25, June 2019
When the insecurity in Cameroon’s restive western region forced Susan Agbo to leave her home, she did not know what lay ahead. All she knew was that she needed to get her eight grandchildren to a safer place. She found that safer place in Nigeria.
“When I came to Nigeria, I had no place to stay,” says Susan, who fled Cameroon nearly two years ago.
She struggled with homelessness for months, relying on the goodwill of the local Nigerian community for shelter.
“I was staying with people for a few weeks here and there and then I would leave and stay somewhere else for a month,” explains Susan, who is in her 60s.
Escalating violence in Cameroon has displaced hundreds of thousands of people within the country’s borders and forced about 37,000 more like Susan to seek safety in Nigeria.
“I saw she had run away and had no place to stay.”
The constant movement from one place to another, with her grandchildren in tow, was exhausting for the sickly grandmother who longed for a lasting solution to her situation.
Lucia Ikuru, who lives near Agbokim Waterfalls on the border with Cameroon, sympathized with Susan’s predicament and offered her shelter without a second thought.
“I saw she had run away and had no place to stay,” says the 77-year-old Nigerian widow. “I gave her a house and told her to stay there.”
Lucia’s large compound has several rooms that she has turned into shelters for other Cameroonian refugees including Susan.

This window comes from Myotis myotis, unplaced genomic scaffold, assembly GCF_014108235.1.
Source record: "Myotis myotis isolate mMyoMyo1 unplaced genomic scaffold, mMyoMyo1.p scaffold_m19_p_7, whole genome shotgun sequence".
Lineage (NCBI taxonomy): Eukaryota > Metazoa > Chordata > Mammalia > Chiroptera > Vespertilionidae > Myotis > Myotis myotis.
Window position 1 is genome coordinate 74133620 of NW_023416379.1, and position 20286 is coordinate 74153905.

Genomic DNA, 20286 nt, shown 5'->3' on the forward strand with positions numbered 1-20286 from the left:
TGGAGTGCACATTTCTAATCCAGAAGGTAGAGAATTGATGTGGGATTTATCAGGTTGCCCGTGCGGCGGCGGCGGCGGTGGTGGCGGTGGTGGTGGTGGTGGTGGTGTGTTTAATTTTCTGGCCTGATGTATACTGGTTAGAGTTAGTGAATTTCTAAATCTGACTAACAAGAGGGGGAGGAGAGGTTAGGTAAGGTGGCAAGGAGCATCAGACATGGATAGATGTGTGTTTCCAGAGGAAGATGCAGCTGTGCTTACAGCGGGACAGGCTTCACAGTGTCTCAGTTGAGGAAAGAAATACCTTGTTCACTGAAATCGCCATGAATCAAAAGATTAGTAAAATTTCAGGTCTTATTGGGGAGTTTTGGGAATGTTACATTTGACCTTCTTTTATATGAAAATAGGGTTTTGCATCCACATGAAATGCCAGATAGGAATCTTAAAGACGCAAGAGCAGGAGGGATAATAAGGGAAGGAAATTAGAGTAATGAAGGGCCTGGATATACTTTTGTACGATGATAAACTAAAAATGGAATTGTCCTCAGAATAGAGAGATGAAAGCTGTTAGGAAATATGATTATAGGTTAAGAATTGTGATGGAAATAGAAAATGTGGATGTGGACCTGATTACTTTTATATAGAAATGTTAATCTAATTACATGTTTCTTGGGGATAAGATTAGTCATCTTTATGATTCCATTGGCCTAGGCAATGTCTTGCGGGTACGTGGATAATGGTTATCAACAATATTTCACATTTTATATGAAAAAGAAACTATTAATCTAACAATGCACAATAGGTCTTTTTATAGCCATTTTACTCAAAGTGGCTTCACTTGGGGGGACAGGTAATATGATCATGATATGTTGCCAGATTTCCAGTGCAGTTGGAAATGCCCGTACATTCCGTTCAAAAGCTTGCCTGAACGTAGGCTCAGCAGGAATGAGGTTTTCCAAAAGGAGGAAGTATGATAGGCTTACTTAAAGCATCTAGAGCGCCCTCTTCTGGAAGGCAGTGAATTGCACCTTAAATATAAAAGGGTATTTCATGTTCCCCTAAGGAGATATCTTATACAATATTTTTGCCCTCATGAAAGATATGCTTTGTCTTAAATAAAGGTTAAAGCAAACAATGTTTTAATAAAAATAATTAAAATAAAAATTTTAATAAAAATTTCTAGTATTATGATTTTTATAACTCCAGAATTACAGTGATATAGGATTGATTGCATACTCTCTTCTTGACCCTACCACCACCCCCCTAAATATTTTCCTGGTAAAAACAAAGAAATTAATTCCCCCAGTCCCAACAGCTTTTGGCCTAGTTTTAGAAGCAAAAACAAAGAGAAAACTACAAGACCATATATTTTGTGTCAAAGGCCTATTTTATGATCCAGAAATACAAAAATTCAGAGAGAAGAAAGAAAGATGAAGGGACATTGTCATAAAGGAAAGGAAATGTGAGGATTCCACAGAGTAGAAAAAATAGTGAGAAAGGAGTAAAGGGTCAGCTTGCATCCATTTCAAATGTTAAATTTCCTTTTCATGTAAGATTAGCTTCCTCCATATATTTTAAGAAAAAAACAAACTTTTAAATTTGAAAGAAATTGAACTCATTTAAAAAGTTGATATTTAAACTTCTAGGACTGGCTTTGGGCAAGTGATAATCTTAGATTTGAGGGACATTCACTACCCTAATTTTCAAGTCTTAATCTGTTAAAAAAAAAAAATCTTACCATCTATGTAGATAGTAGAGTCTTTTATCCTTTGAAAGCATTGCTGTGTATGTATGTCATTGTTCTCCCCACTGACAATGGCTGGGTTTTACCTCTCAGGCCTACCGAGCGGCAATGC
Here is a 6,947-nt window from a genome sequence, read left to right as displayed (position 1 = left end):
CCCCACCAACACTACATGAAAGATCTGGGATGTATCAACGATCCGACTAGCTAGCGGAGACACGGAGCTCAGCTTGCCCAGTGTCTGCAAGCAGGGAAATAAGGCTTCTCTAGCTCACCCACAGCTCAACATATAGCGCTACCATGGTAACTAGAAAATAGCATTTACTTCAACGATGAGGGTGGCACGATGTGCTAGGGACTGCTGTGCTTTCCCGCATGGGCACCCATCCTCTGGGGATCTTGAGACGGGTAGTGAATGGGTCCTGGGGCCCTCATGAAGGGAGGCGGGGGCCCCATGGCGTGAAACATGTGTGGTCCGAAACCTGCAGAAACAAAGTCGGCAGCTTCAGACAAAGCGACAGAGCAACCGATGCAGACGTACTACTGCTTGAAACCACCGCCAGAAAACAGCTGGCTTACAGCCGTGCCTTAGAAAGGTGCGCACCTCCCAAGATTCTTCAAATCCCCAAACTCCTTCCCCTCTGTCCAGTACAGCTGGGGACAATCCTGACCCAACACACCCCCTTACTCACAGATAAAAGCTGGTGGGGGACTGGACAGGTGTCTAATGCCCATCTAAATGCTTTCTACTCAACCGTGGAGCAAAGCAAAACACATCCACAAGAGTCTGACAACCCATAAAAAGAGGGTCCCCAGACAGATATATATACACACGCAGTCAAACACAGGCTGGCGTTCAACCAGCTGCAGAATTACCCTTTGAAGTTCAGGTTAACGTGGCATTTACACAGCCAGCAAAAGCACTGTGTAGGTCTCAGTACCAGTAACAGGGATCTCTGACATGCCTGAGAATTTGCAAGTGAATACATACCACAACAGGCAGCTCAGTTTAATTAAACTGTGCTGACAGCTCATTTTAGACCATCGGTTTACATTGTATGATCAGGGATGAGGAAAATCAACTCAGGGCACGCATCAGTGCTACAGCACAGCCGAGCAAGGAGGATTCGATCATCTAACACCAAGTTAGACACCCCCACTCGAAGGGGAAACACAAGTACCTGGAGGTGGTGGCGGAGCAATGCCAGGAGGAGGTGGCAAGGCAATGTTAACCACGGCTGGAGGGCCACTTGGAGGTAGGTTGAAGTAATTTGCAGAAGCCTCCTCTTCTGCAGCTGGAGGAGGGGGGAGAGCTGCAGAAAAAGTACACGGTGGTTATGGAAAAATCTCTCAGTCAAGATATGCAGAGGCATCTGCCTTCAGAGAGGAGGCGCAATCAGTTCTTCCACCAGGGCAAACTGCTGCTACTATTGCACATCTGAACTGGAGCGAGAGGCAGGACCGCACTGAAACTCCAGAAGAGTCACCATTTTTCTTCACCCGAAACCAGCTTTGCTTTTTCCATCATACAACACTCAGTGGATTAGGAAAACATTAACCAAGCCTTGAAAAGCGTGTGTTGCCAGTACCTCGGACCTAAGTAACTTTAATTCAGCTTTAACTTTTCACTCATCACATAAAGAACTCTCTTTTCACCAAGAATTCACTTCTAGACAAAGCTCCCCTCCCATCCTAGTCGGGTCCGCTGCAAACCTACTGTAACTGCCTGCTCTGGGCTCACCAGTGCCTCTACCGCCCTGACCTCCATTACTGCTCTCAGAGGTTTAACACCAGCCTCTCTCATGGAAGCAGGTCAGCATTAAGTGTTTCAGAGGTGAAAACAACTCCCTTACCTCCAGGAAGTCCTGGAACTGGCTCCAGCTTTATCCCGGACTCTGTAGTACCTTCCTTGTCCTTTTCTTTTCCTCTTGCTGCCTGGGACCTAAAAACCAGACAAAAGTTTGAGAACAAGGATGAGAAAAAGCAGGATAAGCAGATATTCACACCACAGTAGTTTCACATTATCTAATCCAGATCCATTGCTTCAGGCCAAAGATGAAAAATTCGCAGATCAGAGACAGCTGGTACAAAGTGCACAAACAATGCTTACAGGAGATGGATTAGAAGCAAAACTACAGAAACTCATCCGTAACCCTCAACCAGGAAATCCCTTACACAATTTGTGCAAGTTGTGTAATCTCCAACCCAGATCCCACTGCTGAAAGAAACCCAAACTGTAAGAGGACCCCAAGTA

“I try to help them, and whatever little I have, I give them,” adds Lucia.
Susan is grateful for the shelter, solace and friendship that she has found here and is especially grateful for the food that Lucia provides her grandchildren.
Susan Agbo, a 60-year-old Anglophone refugee from Cameroon sits outside her temporary home in Agbokim, Nigeria. © UNHCR/Will Swanson
“When she cooks, she feeds my grandchildren and they eat. I am happy,” says Susan, adding that she has no means of supporting them herself.
She explains that due to the conflict, their parents’ whereabouts is unknown – a constant source of worry for her.
“I don’t know where they are since they ran away so now the children are here with me,” she says.
To keep her worries at bay, she talks to Lucia often, sitting with her in the courtyard and carving wooden sticks into toothbrushes and toothpicks to sell at the local market.
“I’m happy that I have her staying here with me,” says Lucia. “If something happened to her, I wouldn’t feel happy.”
“I am happy because we are like friends.”
UNHCR, the UN Refugee Agency, has launched an urgent appeal to increase support for displaced Cameroonians who have survived nearly two years of ongoing violence. But of the US$184 million required for UNHCR’s operations in Cameroon and Nigeria – including US$35.4 million needed urgently for critical life-saving assistance to newly displaced Cameroonians – just four per cent has been raised.
The majority of the refugees – over 50 per cent of the population – live in host communities in over 47 villages along the border. The support they receive from kind Nigerians like Lucia is crucial and reflective of the sense of solidarity that most refugees experience from their Nigerian hosts
Susan hopes that the situation back home will improve so that she can return. But for now, she continues to adjust to life here and is grateful for Lucia’s kindness and that of the Nigerian people.
“I don’t know where I would have been,” she says. “I am happy because we are like friends.”
UNHCR continues to seek funding to provide basic assistance to refugees and carry out projects that empower the host communities, also in need.